MCGUINESS: We stared at each other.

UNIDENTIFIED MALE: You stared at each other?

MCGUINESS: While he was reloading his rifle, he was the driver -- look like a Suburban (ph) wagon and he was reloading, putting in another magazine, and we were just looking at each other.

UNIDENTIFIED MALE: And you saw him, you said, in SWAT gear or what you call -- ?


MCGUINESS: He had fully helmeted, looked like a vest on. He was prepared. I thought he was that police because he discharged two rounds --


MCGUINESS: -- there was no one dead here. And I thought, this is unusual. And then he drove forward because he was stopped here while he reloaded. Then he drove forward and he shot out the back window of that car and I said, hold on, this is getting really weird.

So I rushed down to see whether he had shot anybody. And I couldn't get his number, so I kept following him and then I got his registration plate number. Then he put another round into Argo Park (ph), into the motel there. And I'm thinking, this is getting really weird.


WATSON: Some pretty chilling details there. I might add that the New Zealand police have issued a statement, calling on the public, anyone who has information or similar accounts, to share that information on Friday's terror attacks with the authorities here.

Now to dig in a little bit deeper into this, I'm going to speak with Glenn Schoen. He is a security expert and a terrorism expert coming to us live from The Hague.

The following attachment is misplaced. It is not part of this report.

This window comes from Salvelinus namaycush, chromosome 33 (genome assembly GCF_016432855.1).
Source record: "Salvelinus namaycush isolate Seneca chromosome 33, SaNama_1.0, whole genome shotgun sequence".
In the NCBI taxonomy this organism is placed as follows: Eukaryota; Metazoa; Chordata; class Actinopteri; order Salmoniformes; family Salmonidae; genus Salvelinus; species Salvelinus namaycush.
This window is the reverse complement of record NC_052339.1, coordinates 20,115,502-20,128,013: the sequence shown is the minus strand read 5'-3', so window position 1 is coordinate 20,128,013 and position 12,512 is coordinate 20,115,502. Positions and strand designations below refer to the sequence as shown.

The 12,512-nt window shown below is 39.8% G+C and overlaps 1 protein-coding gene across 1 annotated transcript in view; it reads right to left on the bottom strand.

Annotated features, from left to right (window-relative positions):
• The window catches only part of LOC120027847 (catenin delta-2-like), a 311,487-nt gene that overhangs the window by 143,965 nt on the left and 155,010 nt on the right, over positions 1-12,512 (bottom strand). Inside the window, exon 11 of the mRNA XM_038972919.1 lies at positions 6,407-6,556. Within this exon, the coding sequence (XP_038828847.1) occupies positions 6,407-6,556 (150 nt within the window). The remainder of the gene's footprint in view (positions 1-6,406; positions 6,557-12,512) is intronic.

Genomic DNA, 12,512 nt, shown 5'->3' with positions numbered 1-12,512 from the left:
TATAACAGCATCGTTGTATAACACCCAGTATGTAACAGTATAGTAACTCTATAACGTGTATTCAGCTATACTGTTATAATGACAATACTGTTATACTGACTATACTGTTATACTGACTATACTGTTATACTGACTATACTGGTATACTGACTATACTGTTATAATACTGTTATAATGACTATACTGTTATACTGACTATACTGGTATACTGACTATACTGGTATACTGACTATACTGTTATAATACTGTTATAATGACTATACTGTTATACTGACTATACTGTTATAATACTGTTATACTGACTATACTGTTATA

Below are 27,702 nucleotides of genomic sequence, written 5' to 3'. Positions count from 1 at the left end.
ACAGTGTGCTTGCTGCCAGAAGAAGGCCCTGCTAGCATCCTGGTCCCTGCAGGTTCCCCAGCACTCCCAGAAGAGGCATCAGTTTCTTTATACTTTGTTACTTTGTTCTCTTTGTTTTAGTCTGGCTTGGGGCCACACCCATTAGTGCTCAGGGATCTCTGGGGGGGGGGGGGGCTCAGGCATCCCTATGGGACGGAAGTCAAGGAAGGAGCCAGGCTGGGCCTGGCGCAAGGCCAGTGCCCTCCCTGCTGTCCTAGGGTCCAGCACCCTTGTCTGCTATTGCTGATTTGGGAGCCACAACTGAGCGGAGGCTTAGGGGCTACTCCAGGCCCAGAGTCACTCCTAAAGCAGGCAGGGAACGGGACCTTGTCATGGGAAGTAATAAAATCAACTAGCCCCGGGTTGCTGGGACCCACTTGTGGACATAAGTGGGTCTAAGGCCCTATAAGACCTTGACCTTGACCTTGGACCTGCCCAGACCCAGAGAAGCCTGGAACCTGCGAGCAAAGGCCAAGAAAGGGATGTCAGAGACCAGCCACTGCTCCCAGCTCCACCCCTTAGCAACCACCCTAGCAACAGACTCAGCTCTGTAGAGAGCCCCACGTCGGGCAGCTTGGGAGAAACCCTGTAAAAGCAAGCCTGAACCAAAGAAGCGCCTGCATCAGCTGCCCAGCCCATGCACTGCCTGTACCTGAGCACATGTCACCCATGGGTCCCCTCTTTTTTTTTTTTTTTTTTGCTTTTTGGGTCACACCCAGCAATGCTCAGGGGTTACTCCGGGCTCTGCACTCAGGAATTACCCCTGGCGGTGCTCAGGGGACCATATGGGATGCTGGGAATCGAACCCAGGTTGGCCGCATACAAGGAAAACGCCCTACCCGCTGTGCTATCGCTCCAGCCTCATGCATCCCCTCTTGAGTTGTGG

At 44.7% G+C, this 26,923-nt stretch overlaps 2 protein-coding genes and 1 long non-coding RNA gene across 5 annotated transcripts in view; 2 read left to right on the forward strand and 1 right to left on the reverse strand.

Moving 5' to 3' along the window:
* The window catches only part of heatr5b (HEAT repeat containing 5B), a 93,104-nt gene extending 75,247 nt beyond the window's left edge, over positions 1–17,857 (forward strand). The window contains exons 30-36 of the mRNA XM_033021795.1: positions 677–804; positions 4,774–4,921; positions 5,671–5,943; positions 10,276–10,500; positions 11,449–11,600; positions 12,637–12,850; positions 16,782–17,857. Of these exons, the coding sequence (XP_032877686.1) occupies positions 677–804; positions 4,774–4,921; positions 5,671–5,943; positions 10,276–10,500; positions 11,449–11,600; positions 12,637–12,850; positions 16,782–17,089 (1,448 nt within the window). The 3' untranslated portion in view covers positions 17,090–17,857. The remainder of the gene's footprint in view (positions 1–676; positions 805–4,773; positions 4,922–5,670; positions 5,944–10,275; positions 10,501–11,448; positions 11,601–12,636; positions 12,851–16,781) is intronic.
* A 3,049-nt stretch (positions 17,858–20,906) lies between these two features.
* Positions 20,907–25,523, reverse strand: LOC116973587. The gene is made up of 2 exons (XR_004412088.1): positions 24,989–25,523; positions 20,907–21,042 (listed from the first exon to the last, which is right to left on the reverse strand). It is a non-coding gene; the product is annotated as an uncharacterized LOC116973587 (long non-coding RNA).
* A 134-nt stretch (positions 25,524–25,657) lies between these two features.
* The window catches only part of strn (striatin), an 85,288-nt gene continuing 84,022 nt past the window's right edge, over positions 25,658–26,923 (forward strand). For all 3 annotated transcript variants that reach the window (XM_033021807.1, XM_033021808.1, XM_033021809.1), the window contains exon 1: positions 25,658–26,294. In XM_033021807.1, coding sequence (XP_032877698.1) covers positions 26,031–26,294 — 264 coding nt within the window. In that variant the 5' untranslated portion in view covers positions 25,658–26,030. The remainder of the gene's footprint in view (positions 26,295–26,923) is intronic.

Thank you for joining, Glenn.

I wonder, have you had a chance to take a look at the manifesto that has been linked to this first key suspect, has been identified as Brenton Tarrant, and what are your thoughts?

Does this fit in with a larger pattern that is global, with a larger movement or ideology?

GLENN SCHOEN, SECURITY AND TERRORISM EXPERT: Yes, that is the short answer here. When you look at the piece of writing, it reflects a number of these kinds of documents that we've seen far right-wing extremists use to justify their activities.

Every once in a while you see these documents, not just in the context of a particular terrorist attack like this but you also see them issued from time to time either in book form or as a loose manifesto by very small groups or thought leaders in the extreme right-wing movement.

And we've seen, going back to the days of the mid-1990s, in the United States, we saw a lot of militias generate smaller, even more extreme groups engaged in terrorist activity; of course, Oklahoma City being the worst there.